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Keywords:Cities and towns 

Journal Article
Conference explores inner-city business development

The May 1 conferences titled "The untapped urban market: attracting business to the inner city," and presented by the Buffalo Branch of the Federal Reserve Bank of New York in partnership with the University at Buffalo Department of Planning, discussed the economic challenges faced by inner-city communities and explored effective strategies for business development. We summarize the various inner-city development models presented at the conference and the discussion that arose around them.
The Regional Economy of Upstate New York , Issue Sum

Report
The role of cities: evidence from the placement of sales offices

What is the force of attraction of cities? Leading explanations include the advantages of a concentrated market and knowledge spillovers. This paper develops a model of firm location decisions in which it is possible to distinguish the importance of the concentrated-market motive from other motives, including knowledge spillovers. A key aspect of the model is that it allows for the firm to choose multiple locations. The theory is applied to study the placement of manufacturing sales offices. The implications of the concentrated-market motive are found to be a salient feature of U.S. Census ...
Staff Report , Paper 298

Working Paper
Crime and arrests: deterrence or resource reallocation?

We use monthly time-series data for 20 large U.S. cities to test the deterrence hypothesis (arrests reduce crimes) and the resource reallocation hypothesis (arrests follow from an increase in crime). We find (1) weak support for the deterrence hypothesis, (2) much stronger support for the resource reallocation hypothesis, and (3) differences in city-level estimates suggest much heterogeneity in the crime and arrest relationship across regions.
Working Papers , Paper 2010-011

Working Paper
The economic performance of cities: a Markov-switching approach

This paper examines the determinants of employment growth in metro areas. To obtain growth rates, we use a Markov-switching model that separates a city?s growth path into two distinct phases (high and low), each with its own growth rate. The simple average growth rate over some period is, therefore, the weighted average of the high-phase and low-phase growth rates, with the weight being the frequency of the two phases. We estimate the effects of a variety of factors separately for the high-phase and low-phase growth rates, along with the frequency of the low phase. We find that growth in the ...
Working Papers , Paper 2006-056

Working Paper
City Beautiful

The City Beautiful movement, which in the early 20th century advocated city beautification as a way to improve the living conditions and civic virtues of the urban dweller, had languished by the Great Depression. Today, new urban economic theorists and policymakers are coming to see the provision of consumer leisure amenities as a way to attract population, especially the highly skilled and their employers. However, past studies have provided only indirect evidence of the importance of leisure amenities for urban development. In this paper we propose and validate the number of leisure trips ...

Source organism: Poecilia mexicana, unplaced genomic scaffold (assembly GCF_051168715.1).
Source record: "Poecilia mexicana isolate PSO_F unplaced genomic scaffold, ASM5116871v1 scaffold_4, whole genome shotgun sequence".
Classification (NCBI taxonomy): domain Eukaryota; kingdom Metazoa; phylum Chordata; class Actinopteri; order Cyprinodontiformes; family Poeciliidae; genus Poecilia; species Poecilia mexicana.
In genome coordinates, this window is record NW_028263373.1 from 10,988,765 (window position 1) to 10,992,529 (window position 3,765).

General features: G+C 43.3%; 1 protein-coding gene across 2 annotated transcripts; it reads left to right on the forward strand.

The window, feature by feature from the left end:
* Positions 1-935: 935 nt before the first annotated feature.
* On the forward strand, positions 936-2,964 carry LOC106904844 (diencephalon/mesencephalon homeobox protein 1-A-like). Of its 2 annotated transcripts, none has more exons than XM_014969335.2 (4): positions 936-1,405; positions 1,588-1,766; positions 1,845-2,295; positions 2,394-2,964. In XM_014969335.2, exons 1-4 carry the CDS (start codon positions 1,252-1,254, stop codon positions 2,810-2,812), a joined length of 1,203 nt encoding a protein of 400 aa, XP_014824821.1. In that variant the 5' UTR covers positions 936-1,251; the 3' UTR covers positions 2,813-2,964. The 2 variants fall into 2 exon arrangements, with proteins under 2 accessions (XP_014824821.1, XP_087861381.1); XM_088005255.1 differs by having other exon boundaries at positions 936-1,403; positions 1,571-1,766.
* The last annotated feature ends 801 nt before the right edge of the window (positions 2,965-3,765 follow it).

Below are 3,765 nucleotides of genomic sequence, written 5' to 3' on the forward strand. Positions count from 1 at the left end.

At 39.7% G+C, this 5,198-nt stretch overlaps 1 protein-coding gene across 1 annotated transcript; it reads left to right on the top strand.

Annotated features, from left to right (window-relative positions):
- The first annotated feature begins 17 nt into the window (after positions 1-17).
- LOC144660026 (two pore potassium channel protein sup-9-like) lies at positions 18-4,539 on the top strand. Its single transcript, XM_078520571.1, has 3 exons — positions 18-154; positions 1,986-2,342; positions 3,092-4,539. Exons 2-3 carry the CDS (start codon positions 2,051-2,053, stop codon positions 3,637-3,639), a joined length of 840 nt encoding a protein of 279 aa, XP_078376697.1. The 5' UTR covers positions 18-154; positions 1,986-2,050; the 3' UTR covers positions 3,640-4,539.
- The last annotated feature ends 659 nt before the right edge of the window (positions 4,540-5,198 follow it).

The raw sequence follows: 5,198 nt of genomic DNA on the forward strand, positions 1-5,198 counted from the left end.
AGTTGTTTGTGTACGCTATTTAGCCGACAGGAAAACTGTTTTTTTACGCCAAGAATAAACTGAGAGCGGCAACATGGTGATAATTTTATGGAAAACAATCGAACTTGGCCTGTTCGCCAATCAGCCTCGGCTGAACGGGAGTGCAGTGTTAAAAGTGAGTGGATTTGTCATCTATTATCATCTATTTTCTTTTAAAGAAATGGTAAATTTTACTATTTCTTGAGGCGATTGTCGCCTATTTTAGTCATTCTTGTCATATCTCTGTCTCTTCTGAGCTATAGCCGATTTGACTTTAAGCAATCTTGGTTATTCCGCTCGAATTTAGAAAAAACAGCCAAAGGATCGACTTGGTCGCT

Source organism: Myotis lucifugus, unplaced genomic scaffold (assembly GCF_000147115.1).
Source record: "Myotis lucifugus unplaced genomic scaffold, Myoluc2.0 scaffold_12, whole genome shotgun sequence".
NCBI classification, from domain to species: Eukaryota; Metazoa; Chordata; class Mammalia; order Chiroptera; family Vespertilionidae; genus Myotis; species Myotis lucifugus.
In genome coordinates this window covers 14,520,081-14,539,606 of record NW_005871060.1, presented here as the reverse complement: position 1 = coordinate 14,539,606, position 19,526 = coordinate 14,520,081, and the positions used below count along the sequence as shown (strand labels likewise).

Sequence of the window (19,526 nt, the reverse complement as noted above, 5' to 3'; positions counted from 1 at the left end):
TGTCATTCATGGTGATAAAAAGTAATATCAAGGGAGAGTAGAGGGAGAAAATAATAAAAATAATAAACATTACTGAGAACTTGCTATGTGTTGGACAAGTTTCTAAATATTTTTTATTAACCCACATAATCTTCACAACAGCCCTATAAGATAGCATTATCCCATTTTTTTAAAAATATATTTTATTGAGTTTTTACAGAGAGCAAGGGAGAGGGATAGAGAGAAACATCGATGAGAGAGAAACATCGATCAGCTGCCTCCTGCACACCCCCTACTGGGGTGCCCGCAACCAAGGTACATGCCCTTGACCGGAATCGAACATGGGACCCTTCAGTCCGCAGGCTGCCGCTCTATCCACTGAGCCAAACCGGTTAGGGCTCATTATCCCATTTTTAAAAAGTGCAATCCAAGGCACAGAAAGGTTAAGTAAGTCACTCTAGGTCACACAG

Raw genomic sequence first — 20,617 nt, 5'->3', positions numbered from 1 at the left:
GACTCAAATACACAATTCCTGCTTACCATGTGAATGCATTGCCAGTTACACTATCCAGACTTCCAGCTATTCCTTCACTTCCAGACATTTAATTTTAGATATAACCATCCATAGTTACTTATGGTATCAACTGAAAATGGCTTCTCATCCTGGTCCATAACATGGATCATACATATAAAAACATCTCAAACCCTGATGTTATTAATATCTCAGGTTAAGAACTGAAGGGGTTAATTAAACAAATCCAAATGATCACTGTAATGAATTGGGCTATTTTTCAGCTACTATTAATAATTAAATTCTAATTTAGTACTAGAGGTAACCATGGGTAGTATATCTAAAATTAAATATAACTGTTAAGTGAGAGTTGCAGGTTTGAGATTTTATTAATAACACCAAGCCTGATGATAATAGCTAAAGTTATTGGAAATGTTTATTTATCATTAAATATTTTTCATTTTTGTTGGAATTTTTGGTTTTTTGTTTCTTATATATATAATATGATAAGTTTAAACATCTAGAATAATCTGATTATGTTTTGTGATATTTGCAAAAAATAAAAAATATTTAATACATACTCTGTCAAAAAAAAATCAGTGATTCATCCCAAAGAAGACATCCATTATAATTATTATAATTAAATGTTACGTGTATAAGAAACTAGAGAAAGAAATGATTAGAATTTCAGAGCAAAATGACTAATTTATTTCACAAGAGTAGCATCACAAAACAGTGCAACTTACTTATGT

Working Papers , Paper 08-22

Working Paper
Agglomeration economies and technical change in urban manufacturing

Working Papers , Paper 88-5

Working Paper
The rise of the skilled city

For more than a century, educated cities have grown more quickly than comparable cities with less human capital. This fact survives a battery of other control variables, metropolitan area fixed effects, and tests for reverse causality. The authors also find that skilled cities are growing because they are becoming more economically productive (relative to less skilled cities), not because these cities are becoming more attractive places to live. Most surprisingly, the authors find evidence suggesting that the skills-city growth connection occurs mainly in declining areas and occurs in large ...
Working Papers , Paper 04-2

Working Paper
Do suburbs need cities?

Working Papers , Paper 93-27/R

Working Paper
Compensating differentials and the social benefits of the NFL

The authors use hedonic rent and wage equations to measure the compensating differentials that obtain in central cities with franchises of the National Football League. They use repeated observations of cities over time and thereby obtain identification of the NFL effect through franchise expansion and movement. The authors find that rents are roughly 8 percent higher and wages are 4 percent lower in cities with franchises, though the latter of these two effects is not significant. Thus, professional sports franchises appear to be a public good by adding to the quality-of-life in cities. The ...
Working Papers , Paper 02-12

Working Paper
Technological adaptation, cities and new work

Where does adaptation to innovation take place? The author presents evidence on the role of agglomeration economies in the application of new knowledge to production. All else equal, workers are more likely to be observed in new work in locations that are initially dense in both college graduates and industry variety. This pattern is consistent with economies of density from the geographic concentration of factors and markets related to technological adaptation. A main contribution is to use a new measure, based on revisions to occupation classifications, to closely characterize ...
Working Papers , Paper 09-17

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Nash, Betty Joyce 12 items

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